After Beating Back a Populist Surge, Italy’s Leaders Will Again Allow Foreigners to Apply for Museum Directorships

Thirteen posts are now open to those wishing to apply from abroad.

Italian culture minister Dario Franceschini. Photo by Stefano Montesi-Corbis/ Getty Images.

The fight over who controls Italy’s precious cultural heritage has taken yet another turn.

On Wednesday, January 29, the Italian culture ministry announced it was looking to fill 13 directorial and upper managerial positions at national museums, and that the jobs would be open to international applicants.

The call is overseen by Dario Franceschini, who was reappointed as the country’s culture minister last fall. His plan reverses a controversial policy undertaken by his predecessor, Alberto Bonisoli, who preferred to take an “Italians first” approach.

On Twitter, Franceschini called the move “another step forward in the path of modernization” of Italian museums. “Autonomy and quality directors are a winning mix for museums and territories.”

Franceschini was reinstated as culture minister in September after having held the position from 2014 to 2018. He was ousted briefly through an election process in June 2018 that elevated Bonisoli, a member of the nationalist Five Star Movement, to the job.

While Bonisoli was in power, museums lost their independent boards of trustees and the government undertook additional oversight into their spending and loans. Among the spats that erupted in the wake of the changes was a months-long battle with France over the lending of artworks for the Louvre’s blockbuster Leonardo da Vinci exhibition.

Italy's form culture minister, Alberto Bonisoli. Photo by Alberto Pizzoli/AFP/Getty Images.

Italy’s former culture minister, Alberto Bonisoli. Photo by Alberto Pizzoli/AFP/Getty Images.

The German art historian Cecilie Hollberg, who was abruptly fired last summer from her position as head of the Galleria Dell’Accademia in Florence, Italy’s most visited museum and home to Michelangelo’s David, has now been invited to return on another four-year contract, according to a report in Monopol. In related changes, the Galleria Dell’Accademia will no longer be a subsidiary of the Uffizi, another controversial change set in motion by Bonisoli last summer.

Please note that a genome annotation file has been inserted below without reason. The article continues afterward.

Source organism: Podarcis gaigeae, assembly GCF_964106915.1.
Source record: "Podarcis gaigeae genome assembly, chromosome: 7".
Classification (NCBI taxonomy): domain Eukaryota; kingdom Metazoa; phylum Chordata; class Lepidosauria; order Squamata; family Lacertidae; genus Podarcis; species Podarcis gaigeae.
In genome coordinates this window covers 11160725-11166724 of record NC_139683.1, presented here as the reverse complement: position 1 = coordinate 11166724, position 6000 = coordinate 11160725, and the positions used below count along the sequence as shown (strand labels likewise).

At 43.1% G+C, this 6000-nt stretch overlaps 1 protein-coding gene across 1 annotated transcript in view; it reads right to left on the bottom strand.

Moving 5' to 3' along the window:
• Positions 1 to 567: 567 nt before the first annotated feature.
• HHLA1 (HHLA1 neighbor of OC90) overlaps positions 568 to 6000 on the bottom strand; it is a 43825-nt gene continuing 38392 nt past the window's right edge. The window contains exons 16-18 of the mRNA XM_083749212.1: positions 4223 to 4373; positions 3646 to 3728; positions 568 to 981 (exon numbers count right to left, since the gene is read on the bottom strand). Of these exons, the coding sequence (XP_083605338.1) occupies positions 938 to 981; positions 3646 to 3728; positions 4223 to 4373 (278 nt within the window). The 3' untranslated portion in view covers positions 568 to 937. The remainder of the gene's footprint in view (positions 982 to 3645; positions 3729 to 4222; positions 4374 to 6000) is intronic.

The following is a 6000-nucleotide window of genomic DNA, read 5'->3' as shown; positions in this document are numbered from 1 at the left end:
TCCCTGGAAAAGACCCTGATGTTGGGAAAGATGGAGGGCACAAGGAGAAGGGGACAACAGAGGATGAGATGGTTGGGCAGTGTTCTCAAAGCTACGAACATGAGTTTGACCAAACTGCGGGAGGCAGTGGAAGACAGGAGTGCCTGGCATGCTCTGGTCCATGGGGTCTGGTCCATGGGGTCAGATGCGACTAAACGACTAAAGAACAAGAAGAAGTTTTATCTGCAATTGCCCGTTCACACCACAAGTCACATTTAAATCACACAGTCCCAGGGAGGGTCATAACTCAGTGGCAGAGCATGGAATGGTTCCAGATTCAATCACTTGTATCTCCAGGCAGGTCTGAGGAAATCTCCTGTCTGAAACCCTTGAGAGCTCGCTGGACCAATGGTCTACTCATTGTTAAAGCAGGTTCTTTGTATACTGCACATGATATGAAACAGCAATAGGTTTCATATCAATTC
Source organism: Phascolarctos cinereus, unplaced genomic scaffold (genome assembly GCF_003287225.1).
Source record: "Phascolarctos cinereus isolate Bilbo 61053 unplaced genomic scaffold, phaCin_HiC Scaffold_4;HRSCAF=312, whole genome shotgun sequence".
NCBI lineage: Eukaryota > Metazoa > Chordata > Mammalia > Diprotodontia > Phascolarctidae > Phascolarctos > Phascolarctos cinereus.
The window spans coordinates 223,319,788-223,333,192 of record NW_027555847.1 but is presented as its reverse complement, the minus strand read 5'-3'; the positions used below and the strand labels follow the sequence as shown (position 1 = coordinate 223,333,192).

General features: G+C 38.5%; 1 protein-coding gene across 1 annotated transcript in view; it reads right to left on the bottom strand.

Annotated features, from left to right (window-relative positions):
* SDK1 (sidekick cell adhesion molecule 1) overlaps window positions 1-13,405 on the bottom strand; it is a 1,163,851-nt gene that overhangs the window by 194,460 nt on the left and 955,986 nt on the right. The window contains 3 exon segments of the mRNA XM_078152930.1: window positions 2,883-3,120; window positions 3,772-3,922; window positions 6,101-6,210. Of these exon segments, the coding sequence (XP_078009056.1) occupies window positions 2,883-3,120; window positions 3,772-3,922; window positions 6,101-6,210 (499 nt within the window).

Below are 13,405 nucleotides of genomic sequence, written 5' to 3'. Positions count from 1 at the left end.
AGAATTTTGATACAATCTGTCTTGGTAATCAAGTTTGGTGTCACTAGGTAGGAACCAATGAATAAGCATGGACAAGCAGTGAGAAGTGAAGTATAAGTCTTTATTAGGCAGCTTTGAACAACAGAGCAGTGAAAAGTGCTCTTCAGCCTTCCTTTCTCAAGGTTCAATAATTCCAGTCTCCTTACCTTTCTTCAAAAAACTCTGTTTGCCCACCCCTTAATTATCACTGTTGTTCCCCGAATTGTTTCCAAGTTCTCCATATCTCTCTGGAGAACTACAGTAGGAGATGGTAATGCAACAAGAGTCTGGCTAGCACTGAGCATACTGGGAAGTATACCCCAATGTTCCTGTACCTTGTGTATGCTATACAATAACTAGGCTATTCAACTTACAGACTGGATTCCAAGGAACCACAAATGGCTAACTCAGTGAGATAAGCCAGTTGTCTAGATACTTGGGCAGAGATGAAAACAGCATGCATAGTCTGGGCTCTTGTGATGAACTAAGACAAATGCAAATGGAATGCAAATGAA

The changes likely come as no surprise to those in the inner circles of Italian museums. In an interview with Artnet News after the Five Star Movement took over, Peter Assmann, the former director of the Palazzo Ducale in Mantua, said he expected Hollberg to eventually return to her post and the Galleria Dell’Accademia and Uffizi to be made independent once again.

The foreign-born Assmann, however, will not return to his post. (He is currently the director of the Austrian National Museum in Vienna.) His old job is one of the 13 now up for grabs.

Post in upper management are now open at the Galleria Borghese in Florence and the Museo Nazionale Romano in Rome.

Directorial roles are available at the Galleria Nazionale delle Marche in Urbino; the Palazzo Reale in Naples; and the Pinacoteca Nazionale in Bologna, among other institutions.

Interested applications must apply by March 3.


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